Beginning in 2012, income tax benefits are projected to be lower than in 2010 and 2011 as a result of state operating losses which will not be tax benefited starting in 2012. The Company estimates that the projected effective tax rate benefit will be 3% to 4% lower due to these reduced state income tax benefits.

Under the American Recovery and Reinvestment Act of 2009, or the ARRA, the Company received temporary federal tax relief under the Delayed Recognition of Cancellation of Debt Income, or CODI, rules. The ARRA contains a provision that allowed for a deferral for tax purposes of CODI for debt reacquired in 2009 and 2010, following by recognition of CODI ratably from 2014 to 2018. In connection with the debt that the Company reacquired in 2009 and 2010, the Company deferred related CODI of $3.6 billion for tax purposes (net of Original Issue Discount ("OID") interest expense, some of which must also be deferred to 2014 through 2018 under the ARRA). The Company is required to include one-fifth of the deferred CODI, net of deferred and regularly scheduled OID, in taxable income each year from 2014 through 2018. For state income tax purposes, certain states have conformed to the Act and others have not.

Refer to Note 12 "Income Taxes," to our consolidated financial statements, included elsewhere in this Form 10-K, for additional information.

LIQUIDITY AND CAPITAL RESOURCES

Cost Savings Initiatives

Caesars Entertainment has undertaken comprehensive cost-reduction efforts to right size expenses with business levels. In the fourth quarter of 2010, we embarked on a reorganization we referred to as "Project Renewal," an initiative designed to reinvent certain aspects of the Company's functional and operating units to gain significant further cost reductions and streamline its operations. As part of Project Renewal, we have implemented a shared-services organization that will enable more efficient decision making and sharing of best practices. Caesars anticipates that the Company will have a permanently lower cost structure and will benefit from greater concentration of specified talent and quicker decision making. We estimate that Project Renewal and previous cost-savings programs produced $268.9 million in incremental cost savings for 2011 when compared to prior year. Additionally, as of December 31, 2011, we estimate that, once fully implemented, these cost-savings programs will produce additional annual cost savings of $198.3 million.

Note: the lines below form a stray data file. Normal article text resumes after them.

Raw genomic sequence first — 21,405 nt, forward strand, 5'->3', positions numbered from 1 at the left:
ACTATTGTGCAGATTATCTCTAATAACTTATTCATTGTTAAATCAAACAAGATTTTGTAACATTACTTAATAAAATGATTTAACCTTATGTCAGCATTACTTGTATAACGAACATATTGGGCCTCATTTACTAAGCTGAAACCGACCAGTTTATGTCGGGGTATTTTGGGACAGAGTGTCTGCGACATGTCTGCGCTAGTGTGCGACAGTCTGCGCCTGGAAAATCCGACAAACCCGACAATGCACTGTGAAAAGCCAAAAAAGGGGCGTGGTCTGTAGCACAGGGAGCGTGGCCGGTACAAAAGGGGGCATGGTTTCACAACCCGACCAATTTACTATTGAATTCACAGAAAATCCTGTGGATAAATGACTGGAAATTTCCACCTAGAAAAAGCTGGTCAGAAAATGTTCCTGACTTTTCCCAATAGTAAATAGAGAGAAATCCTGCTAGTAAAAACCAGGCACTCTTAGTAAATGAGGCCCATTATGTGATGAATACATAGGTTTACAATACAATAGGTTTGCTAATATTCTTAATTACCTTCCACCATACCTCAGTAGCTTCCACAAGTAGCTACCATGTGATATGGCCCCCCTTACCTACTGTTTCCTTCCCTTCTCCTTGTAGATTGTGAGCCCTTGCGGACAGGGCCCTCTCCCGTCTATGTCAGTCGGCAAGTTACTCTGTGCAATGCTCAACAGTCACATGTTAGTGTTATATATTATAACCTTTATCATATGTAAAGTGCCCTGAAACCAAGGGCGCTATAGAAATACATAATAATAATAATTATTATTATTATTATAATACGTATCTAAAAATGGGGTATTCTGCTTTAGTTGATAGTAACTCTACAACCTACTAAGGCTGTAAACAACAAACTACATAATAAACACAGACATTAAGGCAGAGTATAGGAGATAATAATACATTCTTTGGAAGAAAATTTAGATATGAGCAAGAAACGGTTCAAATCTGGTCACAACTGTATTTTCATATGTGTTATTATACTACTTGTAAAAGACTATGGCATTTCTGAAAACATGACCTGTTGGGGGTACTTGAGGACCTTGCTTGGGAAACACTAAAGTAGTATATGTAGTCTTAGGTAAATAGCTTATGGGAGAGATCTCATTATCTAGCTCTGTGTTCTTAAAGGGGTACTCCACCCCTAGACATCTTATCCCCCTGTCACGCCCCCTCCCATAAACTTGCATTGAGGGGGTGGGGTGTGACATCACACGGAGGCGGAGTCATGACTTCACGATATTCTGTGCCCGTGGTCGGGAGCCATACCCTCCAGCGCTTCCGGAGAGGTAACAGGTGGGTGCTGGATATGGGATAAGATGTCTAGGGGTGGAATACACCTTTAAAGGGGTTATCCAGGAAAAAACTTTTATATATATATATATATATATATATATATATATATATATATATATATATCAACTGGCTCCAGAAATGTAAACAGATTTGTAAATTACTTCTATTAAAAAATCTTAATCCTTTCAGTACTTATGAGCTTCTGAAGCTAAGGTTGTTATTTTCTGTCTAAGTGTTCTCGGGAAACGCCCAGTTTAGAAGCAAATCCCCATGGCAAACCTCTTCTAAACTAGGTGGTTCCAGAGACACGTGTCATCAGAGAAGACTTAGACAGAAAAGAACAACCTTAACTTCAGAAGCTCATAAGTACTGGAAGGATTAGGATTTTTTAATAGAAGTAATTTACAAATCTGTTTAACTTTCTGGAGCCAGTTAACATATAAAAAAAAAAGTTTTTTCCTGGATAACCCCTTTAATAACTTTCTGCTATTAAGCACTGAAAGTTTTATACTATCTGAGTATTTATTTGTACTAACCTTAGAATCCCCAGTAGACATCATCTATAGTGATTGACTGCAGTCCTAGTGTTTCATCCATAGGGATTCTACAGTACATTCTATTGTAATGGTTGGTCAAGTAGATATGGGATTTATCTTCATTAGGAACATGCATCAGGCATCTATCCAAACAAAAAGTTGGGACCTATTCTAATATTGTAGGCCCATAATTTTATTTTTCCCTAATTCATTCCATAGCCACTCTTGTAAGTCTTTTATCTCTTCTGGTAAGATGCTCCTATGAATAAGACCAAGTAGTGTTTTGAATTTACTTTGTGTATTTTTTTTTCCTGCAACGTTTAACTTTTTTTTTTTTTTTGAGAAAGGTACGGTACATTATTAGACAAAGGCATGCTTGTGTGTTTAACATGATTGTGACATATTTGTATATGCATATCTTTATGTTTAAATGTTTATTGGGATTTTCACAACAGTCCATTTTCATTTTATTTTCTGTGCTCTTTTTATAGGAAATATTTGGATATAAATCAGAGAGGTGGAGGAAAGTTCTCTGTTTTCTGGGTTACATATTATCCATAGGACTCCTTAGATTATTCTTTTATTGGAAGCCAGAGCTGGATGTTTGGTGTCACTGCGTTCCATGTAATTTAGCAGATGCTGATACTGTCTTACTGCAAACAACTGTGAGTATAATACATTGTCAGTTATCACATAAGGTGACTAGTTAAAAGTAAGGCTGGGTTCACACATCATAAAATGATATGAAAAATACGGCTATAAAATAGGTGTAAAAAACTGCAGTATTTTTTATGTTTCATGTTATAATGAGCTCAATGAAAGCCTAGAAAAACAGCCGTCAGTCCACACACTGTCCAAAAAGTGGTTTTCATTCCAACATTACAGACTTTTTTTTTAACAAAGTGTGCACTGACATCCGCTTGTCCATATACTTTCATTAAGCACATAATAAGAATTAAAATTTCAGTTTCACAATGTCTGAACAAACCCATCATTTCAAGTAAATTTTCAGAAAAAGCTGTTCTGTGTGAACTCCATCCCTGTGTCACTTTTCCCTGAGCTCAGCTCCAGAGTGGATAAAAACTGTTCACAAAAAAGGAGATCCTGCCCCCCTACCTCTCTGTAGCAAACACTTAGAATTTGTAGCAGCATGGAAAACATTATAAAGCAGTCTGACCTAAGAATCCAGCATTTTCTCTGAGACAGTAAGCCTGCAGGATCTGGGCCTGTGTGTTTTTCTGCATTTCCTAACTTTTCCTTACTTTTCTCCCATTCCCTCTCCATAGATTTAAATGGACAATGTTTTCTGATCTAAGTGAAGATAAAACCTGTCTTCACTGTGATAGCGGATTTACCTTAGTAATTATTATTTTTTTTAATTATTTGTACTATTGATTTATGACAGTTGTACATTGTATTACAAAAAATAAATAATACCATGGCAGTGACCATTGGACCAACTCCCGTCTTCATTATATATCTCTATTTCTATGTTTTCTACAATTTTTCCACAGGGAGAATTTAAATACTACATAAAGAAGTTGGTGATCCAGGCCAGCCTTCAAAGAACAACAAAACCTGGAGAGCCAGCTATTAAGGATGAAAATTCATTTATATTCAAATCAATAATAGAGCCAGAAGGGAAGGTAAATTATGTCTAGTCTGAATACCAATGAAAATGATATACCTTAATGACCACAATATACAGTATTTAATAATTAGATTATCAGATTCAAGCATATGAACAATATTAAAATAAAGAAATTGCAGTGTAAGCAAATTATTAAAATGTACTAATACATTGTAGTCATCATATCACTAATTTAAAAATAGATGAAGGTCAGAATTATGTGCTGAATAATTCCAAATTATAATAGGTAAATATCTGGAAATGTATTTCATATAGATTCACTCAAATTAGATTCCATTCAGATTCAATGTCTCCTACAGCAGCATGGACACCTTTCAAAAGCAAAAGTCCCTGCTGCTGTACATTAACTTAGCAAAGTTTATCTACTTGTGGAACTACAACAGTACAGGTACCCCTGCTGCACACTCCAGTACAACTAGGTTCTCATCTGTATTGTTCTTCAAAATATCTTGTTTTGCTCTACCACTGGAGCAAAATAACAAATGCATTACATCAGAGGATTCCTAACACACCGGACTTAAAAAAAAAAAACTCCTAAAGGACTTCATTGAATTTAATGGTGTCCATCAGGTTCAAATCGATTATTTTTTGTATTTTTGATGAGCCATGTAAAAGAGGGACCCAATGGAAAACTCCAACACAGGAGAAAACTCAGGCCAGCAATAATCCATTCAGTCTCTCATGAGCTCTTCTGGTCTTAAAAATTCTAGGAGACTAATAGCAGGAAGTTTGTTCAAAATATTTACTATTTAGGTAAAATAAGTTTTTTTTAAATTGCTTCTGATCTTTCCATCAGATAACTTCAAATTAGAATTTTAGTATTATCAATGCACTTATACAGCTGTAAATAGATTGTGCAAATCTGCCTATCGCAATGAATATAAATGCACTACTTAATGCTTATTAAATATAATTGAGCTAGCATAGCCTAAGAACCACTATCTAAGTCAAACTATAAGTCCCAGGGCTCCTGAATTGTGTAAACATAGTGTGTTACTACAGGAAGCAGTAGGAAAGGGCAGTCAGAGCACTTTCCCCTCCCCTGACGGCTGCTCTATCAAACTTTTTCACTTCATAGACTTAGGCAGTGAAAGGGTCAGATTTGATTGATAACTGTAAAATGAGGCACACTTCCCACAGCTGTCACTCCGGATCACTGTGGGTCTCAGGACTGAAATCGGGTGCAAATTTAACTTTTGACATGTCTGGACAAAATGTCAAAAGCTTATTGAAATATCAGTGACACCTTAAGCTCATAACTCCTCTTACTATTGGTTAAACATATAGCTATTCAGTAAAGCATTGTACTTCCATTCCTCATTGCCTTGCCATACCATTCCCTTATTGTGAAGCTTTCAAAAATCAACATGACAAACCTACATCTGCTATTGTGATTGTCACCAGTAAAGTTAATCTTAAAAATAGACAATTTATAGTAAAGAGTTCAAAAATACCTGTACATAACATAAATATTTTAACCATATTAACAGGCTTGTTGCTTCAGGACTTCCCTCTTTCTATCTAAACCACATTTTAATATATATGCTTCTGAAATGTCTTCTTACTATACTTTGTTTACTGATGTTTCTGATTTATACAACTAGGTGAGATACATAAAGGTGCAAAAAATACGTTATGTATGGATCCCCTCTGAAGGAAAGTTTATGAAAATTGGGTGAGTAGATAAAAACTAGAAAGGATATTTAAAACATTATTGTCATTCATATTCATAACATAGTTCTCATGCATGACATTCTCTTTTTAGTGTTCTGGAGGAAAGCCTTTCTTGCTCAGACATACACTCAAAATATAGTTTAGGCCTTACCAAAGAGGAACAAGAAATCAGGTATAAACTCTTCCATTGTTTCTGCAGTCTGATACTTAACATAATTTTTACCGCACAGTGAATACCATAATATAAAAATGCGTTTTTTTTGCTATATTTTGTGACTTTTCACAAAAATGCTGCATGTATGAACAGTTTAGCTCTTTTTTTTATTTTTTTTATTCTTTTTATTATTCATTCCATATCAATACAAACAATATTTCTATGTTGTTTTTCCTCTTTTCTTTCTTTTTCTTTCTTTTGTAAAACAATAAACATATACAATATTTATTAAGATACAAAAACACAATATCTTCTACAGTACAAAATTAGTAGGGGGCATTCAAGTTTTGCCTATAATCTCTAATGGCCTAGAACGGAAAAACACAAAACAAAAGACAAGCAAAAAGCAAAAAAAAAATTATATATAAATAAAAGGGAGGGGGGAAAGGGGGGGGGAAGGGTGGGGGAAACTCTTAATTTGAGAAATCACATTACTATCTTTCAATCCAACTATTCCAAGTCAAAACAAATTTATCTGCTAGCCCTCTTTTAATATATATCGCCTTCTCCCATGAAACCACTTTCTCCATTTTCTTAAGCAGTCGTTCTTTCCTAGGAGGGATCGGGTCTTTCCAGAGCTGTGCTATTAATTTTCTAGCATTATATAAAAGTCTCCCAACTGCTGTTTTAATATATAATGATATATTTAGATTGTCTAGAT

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Capital Spending and Development